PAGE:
I had some technical issues over the weekend that resulted in a couple of posts disappearing (been that kind of week) so content will be delayed yet again. Below are some links to interviews you might find interesting.
– Robert Birnbaum continues to crank out the interviews. Here is one with Thomas Beller, author of How to Be a Man: Scenes From a Protracted Boyhood and The Sleep-Over Artist. The Washington Post’s Jonathan Yardley had this to say about Beller:
Thomas Beller is a smart, funny, interesting guy who labors under the misfortune of knowing that he’s a smart, funny, interesting guy, but for the most part he manages to avoid the pitfalls — narcissism, self-absorption, self-congratulation — that such knowledge often creates. To be sure, he is an accomplished navel-gazer — “How to Be a Man” is all about Me, Me, Me — but he is disarmingly self-deprecatory and gets his laughs, of which the book has a number, mainly at his own expense.
The interview includes this interesting exchange:
RB: What is it you think you can do [laughs] as a writer?
RB: [still laughing] What do you bring to the table?
TB: Another thing I canâ€™t do is answer questions that directly. But I can tell you apropos of what I can do as a writer that I did a radio interview with the North Carolina NPR affiliate. And the guy who conducted it was not a local. He was subbing. He had come down from Washington. A very nice guy, very intelligent. Had read at least a respectable amount of the book. And understandably wanted me to discuss some of the thematic offshoots of what that issue [raised by How to be a Man] might bring up. I just went into this thing of what I doâ€”I just wonâ€™t do what is asked of me. I did have things to say and afterwards this very nice producer said, â€œYou know, you wrote a really good book and you are really self deprecating in your book and thatâ€™s great, but when you go on the radio you have to get over that and say that you wrote a good book and say what itâ€™s about.â€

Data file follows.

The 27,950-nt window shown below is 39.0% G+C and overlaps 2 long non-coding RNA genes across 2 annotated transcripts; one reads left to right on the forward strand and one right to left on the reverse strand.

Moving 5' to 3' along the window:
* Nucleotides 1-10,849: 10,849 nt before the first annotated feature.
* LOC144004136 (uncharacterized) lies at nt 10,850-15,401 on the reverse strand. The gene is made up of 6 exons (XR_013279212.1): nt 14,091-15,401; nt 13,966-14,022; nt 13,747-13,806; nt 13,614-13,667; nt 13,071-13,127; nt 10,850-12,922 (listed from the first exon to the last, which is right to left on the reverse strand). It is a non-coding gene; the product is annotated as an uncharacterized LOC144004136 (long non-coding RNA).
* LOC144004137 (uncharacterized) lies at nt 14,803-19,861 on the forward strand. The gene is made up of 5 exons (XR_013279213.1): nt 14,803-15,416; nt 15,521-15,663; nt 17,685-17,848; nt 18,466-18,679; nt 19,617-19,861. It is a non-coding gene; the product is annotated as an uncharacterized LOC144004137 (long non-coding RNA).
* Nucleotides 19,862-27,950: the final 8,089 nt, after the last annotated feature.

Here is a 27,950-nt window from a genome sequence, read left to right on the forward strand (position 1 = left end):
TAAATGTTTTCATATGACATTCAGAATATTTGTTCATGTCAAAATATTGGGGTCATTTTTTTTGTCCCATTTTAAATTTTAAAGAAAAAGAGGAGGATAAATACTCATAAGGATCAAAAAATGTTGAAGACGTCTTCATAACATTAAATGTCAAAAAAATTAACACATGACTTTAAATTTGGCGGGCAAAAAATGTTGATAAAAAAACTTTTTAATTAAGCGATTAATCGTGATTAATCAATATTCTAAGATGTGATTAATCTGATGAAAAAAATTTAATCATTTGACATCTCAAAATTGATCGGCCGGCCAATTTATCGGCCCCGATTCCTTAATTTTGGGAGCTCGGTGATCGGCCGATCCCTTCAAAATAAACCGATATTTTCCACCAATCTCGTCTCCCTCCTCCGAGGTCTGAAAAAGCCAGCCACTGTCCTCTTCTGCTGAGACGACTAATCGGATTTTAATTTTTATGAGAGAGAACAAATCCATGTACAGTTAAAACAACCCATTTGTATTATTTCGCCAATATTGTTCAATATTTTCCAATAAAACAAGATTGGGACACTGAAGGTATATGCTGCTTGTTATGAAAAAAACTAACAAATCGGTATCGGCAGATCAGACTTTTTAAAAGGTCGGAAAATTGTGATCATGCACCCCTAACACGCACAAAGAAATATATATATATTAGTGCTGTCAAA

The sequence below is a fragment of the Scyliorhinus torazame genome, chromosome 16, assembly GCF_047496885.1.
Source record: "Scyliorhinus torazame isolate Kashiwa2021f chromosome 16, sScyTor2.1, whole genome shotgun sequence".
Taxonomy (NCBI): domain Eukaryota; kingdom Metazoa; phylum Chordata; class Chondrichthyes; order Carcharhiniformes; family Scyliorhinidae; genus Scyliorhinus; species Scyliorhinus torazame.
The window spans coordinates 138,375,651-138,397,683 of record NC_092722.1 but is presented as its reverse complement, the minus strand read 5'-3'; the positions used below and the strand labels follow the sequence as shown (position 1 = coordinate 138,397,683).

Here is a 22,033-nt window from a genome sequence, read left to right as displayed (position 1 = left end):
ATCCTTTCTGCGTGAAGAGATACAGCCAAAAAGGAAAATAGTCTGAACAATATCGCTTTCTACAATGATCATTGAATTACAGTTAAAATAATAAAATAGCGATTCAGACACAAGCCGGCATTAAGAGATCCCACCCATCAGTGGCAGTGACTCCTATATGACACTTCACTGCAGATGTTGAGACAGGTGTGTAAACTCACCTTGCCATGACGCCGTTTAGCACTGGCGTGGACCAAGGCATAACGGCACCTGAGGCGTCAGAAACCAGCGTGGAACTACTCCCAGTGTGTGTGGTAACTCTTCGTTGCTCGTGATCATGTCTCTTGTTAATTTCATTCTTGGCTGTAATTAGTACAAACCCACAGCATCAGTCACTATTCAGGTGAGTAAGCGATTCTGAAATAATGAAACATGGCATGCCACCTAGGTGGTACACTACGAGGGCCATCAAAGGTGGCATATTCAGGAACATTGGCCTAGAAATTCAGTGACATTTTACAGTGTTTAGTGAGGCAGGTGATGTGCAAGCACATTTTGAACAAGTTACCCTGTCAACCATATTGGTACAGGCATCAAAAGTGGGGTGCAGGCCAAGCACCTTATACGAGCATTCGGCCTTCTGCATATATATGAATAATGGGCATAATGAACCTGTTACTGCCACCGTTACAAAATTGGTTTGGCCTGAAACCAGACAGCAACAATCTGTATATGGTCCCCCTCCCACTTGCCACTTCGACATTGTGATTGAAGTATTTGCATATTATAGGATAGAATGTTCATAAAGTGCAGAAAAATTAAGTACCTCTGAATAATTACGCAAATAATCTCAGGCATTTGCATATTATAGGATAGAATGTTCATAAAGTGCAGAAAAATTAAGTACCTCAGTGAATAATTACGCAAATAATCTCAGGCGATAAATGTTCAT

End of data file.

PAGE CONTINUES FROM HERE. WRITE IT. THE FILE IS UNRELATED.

– Mr. Birnbaum also recently spoke with Alberto Manguel. Here is the teaser:
Should â€œAmericaâ€ only include the United States? Does art criticism matter when it doesnâ€™t account for emotions? Our man in Boston talks to author Alberto Manguel about working with Borges and responding to paintings.
– National Review Online has an interview with Charles Murray, author of In Our Hands : A Plan To Replace The Welfare State. In the book the famous libertarian proposes to end the welfare state by replacing it with a grant system. The gist of it is given in this exchange:
Kathryn Jean Lopez: First things first. $10,000? Whoâ€™s getting and when? And can I use it on my credit-card debt?
Charles Murray: If you’ve reached your 21st birthday, are a United States citizen, are not incarcerated, and have a pulse, you get the grant, electronically deposited in monthly installments in an American bank of your choice with an ABA routing number. If you make more than $25,000, you pay part of it back in graduated amounts. At $50,000, the surtax maxes out at $5,000. I also, reluctantly but with good reason, specify that $3,000 has to be devoted to health care. Apart from that, you can use the grant for whatever you want. Enjoy.
Yet another non-fiction book I would like to read. But I am hopelessly behind so I doubt I will get to it.